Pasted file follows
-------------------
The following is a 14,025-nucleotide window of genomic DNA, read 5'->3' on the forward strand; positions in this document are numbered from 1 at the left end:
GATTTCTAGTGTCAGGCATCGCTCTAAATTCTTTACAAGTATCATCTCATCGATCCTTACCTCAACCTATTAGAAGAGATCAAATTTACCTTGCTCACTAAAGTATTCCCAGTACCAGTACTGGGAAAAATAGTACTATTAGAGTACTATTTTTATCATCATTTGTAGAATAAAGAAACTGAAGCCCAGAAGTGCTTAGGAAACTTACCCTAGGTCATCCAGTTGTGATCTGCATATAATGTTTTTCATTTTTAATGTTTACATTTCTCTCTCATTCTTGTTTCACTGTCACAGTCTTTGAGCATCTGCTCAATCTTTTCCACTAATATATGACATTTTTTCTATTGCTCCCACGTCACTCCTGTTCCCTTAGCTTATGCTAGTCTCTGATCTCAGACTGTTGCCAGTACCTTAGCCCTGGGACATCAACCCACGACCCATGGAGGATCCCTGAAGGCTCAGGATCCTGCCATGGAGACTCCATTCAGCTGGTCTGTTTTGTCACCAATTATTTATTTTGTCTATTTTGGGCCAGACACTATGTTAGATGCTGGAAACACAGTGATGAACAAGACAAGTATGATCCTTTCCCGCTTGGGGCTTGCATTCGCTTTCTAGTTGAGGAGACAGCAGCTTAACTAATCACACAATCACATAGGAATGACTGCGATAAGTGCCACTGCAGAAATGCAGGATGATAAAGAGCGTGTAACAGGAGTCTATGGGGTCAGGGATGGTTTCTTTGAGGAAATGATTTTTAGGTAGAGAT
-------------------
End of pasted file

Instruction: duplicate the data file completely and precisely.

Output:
The following is a 14,025-nucleotide window of genomic DNA, read 5'->3' on the forward strand; positions in this document are numbered from 1 at the left end:
GATTTCTAGTGTCAGGCATCGCTCTAAATTCTTTACAAGTATCATCTCATCGATCCTTACCTCAACCTATTAGAAGAGATCAAATTTACCTTGCTCACTAAAGTATTCCCAGTACCAGTACTGGGAAAAATAGTACTATTAGAGTACTATTTTTATCATCATTTGTAGAATAAAGAAACTGAAGCCCAGAAGTGCTTAGGAAACTTACCCTAGGTCATCCAGTTGTGATCTGCATATAATGTTTTTCATTTTTAATGTTTACATTTCTCTCTCATTCTTGTTTCACTGTCACAGTCTTTGAGCATCTGCTCAATCTTTTCCACTAATATATGACATTTTTTCTATTGCTCCCACGTCACTCCTGTTCCCTTAGCTTATGCTAGTCTCTGATCTCAGACTGTTGCCAGTACCTTAGCCCTGGGACATCAACCCACGACCCATGGAGGATCCCTGAAGGCTCAGGATCCTGCCATGGAGACTCCATTCAGCTGGTCTGTTTTGTCACCAATTATTTATTTTGTCTATTTTGGGCCAGACACTATGTTAGATGCTGGAAACACAGTGATGAACAAGACAAGTATGATCCTTTCCCGCTTGGGGCTTGCATTCGCTTTCTAGTTGAGGAGACAGCAGCTTAACTAATCACACAATCACATAGGAATGACTGCGATAAGTGCCACTGCAGAAATGCAGGATGATAAAGAGCGTGTAACAGGAGTCTATGGGGTCAGGGATGGTTTCTTTGAGGAAATGATTTTTAGGTAGAGAT